This one took me much longer than many of the other bangle because it took me 2 tries before I got the width correct and I had to frog it once due to a glaring mistake. It also didn't help that I was using sock weight yarn and size US2 needles. This meant working a greater number of stitches which made it felt like I would never finish. Then once I got into the rhythm of the cable pattern, I was so carried away with it that I knit the piece much too long! Seaming also seemed to take a while but that was because Miss M was squirming next to me which made it difficult to concentrate. I wasn't too happy with the seaming as it is more obvious than I would like. It's due to having to seam across the width of the bangle since I could not knit this cable pattern in the round (as I did for Bangle #1). Overall, the finished piece didn't come out exactly as I had imagined it would when I saw the cable panel in BW3 (Chain Link Cable). I think this might be due to the cable panel stretching (up/down-wards) when it is placed on the bangle. The knitting (before attaching to bangle) looked better when stretched out laterally left/right.

A few years ago, I imagined learning how to knit socks so I picked up 2 balls of sock yarn with the intention of doing this. Fast forward a few years later. Have I knit any socks? Nope. None at all. So I decided to use some of this sock yarn for the bangle. I started out with US1 (2.25 mm) needles then restarted using US2 (2.75 mm) which looked a little better to me. Since I could not knit this in the round, I ended up having to seam twice.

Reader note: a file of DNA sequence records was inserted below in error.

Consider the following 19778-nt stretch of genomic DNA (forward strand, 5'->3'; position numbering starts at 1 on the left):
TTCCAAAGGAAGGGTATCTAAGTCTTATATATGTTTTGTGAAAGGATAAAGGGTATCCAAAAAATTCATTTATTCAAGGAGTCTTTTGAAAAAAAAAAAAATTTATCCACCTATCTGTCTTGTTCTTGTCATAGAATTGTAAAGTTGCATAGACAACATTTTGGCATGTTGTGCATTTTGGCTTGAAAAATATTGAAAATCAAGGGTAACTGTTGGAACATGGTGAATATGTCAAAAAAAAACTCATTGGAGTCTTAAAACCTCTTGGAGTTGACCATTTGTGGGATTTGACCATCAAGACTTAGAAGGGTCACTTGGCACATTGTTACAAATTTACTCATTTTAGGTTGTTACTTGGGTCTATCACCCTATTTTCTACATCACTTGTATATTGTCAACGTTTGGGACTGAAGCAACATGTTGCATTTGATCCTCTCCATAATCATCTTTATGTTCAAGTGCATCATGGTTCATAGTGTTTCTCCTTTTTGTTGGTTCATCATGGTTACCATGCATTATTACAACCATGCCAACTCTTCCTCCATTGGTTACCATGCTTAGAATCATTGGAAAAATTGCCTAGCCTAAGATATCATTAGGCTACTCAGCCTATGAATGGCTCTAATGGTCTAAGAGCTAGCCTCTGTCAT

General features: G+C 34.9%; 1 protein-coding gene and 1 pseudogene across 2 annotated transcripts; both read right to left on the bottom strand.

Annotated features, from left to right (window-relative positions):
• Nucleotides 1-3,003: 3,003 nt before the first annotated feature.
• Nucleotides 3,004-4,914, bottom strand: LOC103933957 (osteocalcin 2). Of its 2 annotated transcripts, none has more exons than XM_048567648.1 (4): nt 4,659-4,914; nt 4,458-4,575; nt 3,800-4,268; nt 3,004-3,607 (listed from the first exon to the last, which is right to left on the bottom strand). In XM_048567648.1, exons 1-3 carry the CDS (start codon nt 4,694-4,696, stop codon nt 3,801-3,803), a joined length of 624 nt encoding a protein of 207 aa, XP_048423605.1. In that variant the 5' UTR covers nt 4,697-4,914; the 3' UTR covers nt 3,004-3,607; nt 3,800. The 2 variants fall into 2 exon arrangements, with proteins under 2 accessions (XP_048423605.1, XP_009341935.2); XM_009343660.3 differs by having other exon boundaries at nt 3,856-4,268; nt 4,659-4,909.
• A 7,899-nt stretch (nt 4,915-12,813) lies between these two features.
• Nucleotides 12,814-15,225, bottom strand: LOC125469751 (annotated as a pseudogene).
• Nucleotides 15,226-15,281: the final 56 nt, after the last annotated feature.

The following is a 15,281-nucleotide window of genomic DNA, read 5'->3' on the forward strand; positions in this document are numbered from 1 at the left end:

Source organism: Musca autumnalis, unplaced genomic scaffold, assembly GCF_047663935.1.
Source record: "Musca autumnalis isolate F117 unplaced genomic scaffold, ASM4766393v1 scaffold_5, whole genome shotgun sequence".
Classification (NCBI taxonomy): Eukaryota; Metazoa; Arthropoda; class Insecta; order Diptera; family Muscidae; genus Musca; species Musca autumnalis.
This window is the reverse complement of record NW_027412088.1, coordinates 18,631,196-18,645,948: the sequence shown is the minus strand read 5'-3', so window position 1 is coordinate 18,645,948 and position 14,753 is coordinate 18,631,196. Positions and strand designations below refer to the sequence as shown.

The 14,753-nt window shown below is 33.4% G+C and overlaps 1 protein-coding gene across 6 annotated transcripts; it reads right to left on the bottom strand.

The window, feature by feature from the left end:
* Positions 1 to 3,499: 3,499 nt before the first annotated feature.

I love this cable pattern. It has a very interesting look. Despite having to use 2 cable needles to work the pattern, it is not difficult at all.

Personal notes on how I made this bangle:
Sock It To Me, in purple
US 2 (2.75 mm) & 2 cable needles
Charcoal Grey Metallic bangle.
Circumference = ~11.25 inches (29 cm)
Width (all around) = 3 inches (7.5 cm)

Cast on 25 stitches.
Row 1, 3, 5, 7, 9, 11, 13, 15: K8, P9, K8
Row 2, 4, 6, 10, 12, 14: P8, K9, P8
Row 8: P8. Slip 3 to CN1, hold in Front. Slip 3 to CN2, hold in Back. K3. K3 from CN2, K3 from CN1. P8.
Row 16: P8. Slip 3 to CN1, hold in Front. Slip 3 to CN2, hold in Front. K3. Pass CN1 to the Back. K3 from CN2. K3 from CN1.
Repeat rows 1 to 16 until piece is long enough to fit around bangle (~11 inches).

ETA: This bangle went to Marta.


Bangle #3:

Bangle #3

I really liked how Bangle #3 came out. I'm pretty sure part of it was knitting with my favorite yarn, Elann's Luxury Merino Superwash DK yarn. This yarn is very soft in my hands. Here are two photos of the yarn. I don't think either really captures the true color of Capri Blue.

Elann Luxury Merino Superwash DK, Capri Blue

Elann Luxury Merino Superwash DK, Capri Blue

I chose to knit this in the round in order to avoid seaming twice. I probably would have knit this with 3.75 mm (US5) needles if I found 2 available circulars. Unfortunately I could only find one 3.75 mm circ, so I knit this with two 4.0 mm (US6) needles instead. I'm pretty certain that two of my 3.75 (US5) circular needles are tied up on the toddler mitten last seen in my December 24, 2006 post and December 25, 2006 post! Please don't ask me where the mitten is. It was lost before we moved house, and got further lost (is that possible?) during/since the move. Yes, by the time the mitten resurfaces, it will be too small for Miss M to wear.